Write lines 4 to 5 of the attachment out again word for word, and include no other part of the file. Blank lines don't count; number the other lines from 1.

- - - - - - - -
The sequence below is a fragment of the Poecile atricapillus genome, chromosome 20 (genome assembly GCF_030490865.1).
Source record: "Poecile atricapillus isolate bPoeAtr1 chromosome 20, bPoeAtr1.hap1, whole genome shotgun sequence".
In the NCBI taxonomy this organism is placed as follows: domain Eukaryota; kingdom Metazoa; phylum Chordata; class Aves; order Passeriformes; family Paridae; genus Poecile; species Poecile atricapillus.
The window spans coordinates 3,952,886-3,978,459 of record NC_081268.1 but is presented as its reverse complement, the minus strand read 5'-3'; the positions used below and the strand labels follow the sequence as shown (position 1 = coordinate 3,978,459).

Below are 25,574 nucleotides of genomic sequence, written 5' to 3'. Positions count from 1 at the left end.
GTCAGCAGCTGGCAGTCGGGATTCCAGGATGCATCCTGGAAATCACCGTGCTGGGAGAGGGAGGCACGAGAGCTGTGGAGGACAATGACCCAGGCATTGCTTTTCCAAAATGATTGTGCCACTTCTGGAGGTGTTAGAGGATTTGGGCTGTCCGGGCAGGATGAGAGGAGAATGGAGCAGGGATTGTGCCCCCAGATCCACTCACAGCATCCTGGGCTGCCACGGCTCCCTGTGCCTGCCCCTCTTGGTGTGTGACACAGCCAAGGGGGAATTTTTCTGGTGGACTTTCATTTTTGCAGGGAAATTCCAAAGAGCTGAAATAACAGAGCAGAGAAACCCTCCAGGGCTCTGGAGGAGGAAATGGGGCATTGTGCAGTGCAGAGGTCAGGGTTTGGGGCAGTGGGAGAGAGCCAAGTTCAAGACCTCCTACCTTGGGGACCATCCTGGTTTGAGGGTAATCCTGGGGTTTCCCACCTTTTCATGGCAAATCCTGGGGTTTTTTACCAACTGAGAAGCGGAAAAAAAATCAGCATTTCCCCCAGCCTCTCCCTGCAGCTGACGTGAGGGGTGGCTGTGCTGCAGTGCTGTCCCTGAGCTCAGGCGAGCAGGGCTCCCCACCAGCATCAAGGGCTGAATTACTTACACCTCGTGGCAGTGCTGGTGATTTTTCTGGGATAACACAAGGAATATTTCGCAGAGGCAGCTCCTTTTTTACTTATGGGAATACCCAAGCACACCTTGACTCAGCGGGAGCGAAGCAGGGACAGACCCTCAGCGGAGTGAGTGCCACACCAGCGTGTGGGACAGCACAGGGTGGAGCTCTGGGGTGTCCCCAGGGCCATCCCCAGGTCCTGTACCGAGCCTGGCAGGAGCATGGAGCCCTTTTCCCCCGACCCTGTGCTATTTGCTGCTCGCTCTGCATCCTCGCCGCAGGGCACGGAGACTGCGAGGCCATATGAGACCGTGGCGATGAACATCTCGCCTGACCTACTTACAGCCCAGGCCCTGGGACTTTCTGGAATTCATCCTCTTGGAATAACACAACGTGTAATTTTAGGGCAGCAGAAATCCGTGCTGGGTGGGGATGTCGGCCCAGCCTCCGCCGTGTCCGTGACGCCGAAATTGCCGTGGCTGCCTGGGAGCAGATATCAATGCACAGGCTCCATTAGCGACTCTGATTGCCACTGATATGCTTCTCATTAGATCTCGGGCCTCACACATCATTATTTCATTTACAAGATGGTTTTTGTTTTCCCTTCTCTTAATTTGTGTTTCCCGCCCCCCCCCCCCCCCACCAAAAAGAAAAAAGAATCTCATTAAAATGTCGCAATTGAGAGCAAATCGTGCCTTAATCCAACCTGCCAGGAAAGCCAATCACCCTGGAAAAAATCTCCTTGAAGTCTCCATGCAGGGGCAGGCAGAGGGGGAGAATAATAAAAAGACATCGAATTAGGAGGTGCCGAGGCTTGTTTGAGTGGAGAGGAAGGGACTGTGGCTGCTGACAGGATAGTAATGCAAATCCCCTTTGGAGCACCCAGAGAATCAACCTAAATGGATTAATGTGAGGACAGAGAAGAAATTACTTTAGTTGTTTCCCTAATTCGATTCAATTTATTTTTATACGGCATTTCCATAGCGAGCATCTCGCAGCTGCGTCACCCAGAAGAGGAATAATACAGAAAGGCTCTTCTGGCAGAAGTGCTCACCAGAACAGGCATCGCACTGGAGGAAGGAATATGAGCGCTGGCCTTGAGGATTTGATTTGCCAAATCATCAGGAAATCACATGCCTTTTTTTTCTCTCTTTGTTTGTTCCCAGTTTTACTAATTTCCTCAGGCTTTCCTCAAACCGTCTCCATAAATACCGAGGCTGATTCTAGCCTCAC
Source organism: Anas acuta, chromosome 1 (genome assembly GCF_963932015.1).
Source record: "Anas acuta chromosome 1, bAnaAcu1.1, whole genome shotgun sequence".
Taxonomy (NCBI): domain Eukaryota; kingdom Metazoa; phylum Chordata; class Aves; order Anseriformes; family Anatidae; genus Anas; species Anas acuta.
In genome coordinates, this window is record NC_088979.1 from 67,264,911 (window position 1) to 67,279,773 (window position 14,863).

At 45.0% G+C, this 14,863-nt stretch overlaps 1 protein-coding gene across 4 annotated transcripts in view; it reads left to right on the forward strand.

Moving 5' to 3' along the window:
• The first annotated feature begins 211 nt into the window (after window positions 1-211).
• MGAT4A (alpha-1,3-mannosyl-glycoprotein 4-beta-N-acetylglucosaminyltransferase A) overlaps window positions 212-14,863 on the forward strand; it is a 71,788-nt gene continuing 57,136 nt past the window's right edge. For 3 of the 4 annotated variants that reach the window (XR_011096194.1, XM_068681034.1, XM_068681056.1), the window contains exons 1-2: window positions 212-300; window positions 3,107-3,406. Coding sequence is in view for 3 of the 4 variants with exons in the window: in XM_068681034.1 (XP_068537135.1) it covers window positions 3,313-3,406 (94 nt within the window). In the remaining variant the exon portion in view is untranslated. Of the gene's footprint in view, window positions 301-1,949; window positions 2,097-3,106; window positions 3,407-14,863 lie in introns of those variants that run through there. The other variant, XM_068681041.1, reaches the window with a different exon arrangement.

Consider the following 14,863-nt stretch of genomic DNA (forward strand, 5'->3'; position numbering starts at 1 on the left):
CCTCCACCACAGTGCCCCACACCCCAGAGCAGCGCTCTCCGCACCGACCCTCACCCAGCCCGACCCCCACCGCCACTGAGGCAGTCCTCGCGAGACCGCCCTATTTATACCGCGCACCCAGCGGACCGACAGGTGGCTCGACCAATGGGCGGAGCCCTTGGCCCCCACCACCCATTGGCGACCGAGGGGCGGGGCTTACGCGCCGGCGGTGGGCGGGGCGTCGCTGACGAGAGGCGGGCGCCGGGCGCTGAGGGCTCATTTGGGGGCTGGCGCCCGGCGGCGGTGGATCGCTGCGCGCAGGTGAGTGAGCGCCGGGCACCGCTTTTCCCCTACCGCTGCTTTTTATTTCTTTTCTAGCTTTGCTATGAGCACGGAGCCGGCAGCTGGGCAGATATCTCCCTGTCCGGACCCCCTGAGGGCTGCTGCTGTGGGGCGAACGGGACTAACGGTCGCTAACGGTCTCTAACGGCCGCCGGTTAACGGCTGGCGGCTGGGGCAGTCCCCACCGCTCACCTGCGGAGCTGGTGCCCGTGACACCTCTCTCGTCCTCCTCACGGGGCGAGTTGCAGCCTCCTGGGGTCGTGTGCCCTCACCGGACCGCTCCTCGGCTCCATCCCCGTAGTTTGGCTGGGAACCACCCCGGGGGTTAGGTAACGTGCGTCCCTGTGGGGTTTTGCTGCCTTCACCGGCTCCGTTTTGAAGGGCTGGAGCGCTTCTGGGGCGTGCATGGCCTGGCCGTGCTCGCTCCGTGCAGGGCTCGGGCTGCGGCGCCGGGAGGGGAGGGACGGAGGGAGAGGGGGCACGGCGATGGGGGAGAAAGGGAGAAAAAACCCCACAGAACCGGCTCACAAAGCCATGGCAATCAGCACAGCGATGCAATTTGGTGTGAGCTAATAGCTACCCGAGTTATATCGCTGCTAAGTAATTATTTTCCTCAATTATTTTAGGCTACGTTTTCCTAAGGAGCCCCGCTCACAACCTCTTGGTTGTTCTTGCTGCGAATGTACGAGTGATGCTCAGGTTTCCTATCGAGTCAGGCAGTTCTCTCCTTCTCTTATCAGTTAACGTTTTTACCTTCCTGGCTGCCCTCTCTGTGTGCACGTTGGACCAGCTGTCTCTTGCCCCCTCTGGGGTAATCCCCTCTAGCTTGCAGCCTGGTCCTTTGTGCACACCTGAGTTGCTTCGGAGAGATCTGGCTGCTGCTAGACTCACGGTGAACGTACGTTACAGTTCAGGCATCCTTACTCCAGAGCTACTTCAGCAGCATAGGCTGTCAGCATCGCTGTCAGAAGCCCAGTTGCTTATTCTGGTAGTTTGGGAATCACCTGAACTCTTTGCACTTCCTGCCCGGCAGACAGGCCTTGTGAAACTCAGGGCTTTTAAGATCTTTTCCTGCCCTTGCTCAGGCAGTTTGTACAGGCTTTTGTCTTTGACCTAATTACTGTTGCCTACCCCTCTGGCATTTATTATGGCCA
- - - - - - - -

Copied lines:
The window spans coordinates 3,952,886-3,978,459 of record NC_081268.1 but is presented as its reverse complement, the minus strand read 5'-3'; the positions used below and the strand labels follow the sequence as shown (position 1 = coordinate 3,978,459).

Below are 25,574 nucleotides of genomic sequence, written 5' to 3'. Positions count from 1 at the left end.